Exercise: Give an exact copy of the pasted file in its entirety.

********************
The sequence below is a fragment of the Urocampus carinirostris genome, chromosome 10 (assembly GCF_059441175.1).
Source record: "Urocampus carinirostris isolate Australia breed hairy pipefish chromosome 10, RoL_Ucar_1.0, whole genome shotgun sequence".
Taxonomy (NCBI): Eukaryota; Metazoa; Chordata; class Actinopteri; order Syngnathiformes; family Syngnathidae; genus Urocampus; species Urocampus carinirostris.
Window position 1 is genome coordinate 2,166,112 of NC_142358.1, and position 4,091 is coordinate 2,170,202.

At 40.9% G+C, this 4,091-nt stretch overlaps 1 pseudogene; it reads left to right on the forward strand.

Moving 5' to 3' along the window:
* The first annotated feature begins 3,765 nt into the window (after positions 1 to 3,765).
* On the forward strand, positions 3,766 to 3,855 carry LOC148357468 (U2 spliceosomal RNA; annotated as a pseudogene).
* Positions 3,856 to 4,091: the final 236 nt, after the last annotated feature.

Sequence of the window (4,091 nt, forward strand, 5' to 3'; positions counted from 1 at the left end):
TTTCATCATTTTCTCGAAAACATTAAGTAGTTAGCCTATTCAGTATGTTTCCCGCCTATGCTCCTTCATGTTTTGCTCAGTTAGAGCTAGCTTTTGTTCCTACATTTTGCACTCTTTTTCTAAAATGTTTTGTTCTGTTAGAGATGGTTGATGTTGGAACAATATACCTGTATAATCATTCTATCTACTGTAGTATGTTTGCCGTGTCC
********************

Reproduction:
The sequence below is a fragment of the Urocampus carinirostris genome, chromosome 10 (assembly GCF_059441175.1).
Source record: "Urocampus carinirostris isolate Australia breed hairy pipefish chromosome 10, RoL_Ucar_1.0, whole genome shotgun sequence".
Taxonomy (NCBI): Eukaryota; Metazoa; Chordata; class Actinopteri; order Syngnathiformes; family Syngnathidae; genus Urocampus; species Urocampus carinirostris.
Window position 1 is genome coordinate 2,166,112 of NC_142358.1, and position 4,091 is coordinate 2,170,202.

At 40.9% G+C, this 4,091-nt stretch overlaps 1 pseudogene; it reads left to right on the forward strand.

Moving 5' to 3' along the window:
* The first annotated feature begins 3,765 nt into the window (after positions 1 to 3,765).
* On the forward strand, positions 3,766 to 3,855 carry LOC148357468 (U2 spliceosomal RNA; annotated as a pseudogene).
* Positions 3,856 to 4,091: the final 236 nt, after the last annotated feature.

Sequence of the window (4,091 nt, forward strand, 5' to 3'; positions counted from 1 at the left end):
TTTCATCATTTTCTCGAAAACATTAAGTAGTTAGCCTATTCAGTATGTTTCCCGCCTATGCTCCTTCATGTTTTGCTCAGTTAGAGCTAGCTTTTGTTCCTACATTTTGCACTCTTTTTCTAAAATGTTTTGTTCTGTTAGAGATGGTTGATGTTGGAACAATATACCTGTATAATCATTCTATCTACTGTAGTATGTTTGCCGTGTCC